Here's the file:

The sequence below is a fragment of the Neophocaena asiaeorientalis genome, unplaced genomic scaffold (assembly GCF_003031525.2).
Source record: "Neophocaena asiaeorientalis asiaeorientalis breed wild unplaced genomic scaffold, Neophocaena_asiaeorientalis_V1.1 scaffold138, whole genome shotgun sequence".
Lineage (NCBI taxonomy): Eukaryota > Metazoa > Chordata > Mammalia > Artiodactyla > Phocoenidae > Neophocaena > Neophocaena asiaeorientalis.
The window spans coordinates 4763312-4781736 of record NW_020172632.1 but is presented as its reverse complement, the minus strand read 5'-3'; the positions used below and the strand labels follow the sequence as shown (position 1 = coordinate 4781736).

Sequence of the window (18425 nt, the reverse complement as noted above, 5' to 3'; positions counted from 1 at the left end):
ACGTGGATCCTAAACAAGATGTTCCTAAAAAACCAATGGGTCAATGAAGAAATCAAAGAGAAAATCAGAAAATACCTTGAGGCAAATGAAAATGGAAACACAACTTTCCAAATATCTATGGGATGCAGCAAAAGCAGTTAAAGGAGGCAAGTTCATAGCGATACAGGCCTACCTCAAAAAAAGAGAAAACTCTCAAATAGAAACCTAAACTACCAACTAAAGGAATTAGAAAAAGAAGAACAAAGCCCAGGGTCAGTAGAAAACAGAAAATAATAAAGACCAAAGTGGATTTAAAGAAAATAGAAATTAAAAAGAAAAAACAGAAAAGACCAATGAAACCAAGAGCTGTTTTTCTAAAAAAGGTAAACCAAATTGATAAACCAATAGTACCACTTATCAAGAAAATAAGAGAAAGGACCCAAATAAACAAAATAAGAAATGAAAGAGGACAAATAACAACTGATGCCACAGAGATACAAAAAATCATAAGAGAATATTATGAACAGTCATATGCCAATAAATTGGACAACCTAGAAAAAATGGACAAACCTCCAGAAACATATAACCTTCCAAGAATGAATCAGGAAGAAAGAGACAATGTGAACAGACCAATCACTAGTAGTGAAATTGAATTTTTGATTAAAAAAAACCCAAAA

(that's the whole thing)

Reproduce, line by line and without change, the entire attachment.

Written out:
The sequence below is a fragment of the Neophocaena asiaeorientalis genome, unplaced genomic scaffold (assembly GCF_003031525.2).
Source record: "Neophocaena asiaeorientalis asiaeorientalis breed wild unplaced genomic scaffold, Neophocaena_asiaeorientalis_V1.1 scaffold138, whole genome shotgun sequence".
Lineage (NCBI taxonomy): Eukaryota > Metazoa > Chordata > Mammalia > Artiodactyla > Phocoenidae > Neophocaena > Neophocaena asiaeorientalis.
The window spans coordinates 4763312-4781736 of record NW_020172632.1 but is presented as its reverse complement, the minus strand read 5'-3'; the positions used below and the strand labels follow the sequence as shown (position 1 = coordinate 4781736).

Sequence of the window (18425 nt, the reverse complement as noted above, 5' to 3'; positions counted from 1 at the left end):
ACGTGGATCCTAAACAAGATGTTCCTAAAAAACCAATGGGTCAATGAAGAAATCAAAGAGAAAATCAGAAAATACCTTGAGGCAAATGAAAATGGAAACACAACTTTCCAAATATCTATGGGATGCAGCAAAAGCAGTTAAAGGAGGCAAGTTCATAGCGATACAGGCCTACCTCAAAAAAAGAGAAAACTCTCAAATAGAAACCTAAACTACCAACTAAAGGAATTAGAAAAAGAAGAACAAAGCCCAGGGTCAGTAGAAAACAGAAAATAATAAAGACCAAAGTGGATTTAAAGAAAATAGAAATTAAAAAGAAAAAACAGAAAAGACCAATGAAACCAAGAGCTGTTTTTCTAAAAAAGGTAAACCAAATTGATAAACCAATAGTACCACTTATCAAGAAAATAAGAGAAAGGACCCAAATAAACAAAATAAGAAATGAAAGAGGACAAATAACAACTGATGCCACAGAGATACAAAAAATCATAAGAGAATATTATGAACAGTCATATGCCAATAAATTGGACAACCTAGAAAAAATGGACAAACCTCCAGAAACATATAACCTTCCAAGAATGAATCAGGAAGAAAGAGACAATGTGAACAGACCAATCACTAGTAGTGAAATTGAATTTTTGATTAAAAAAAACCCAAAA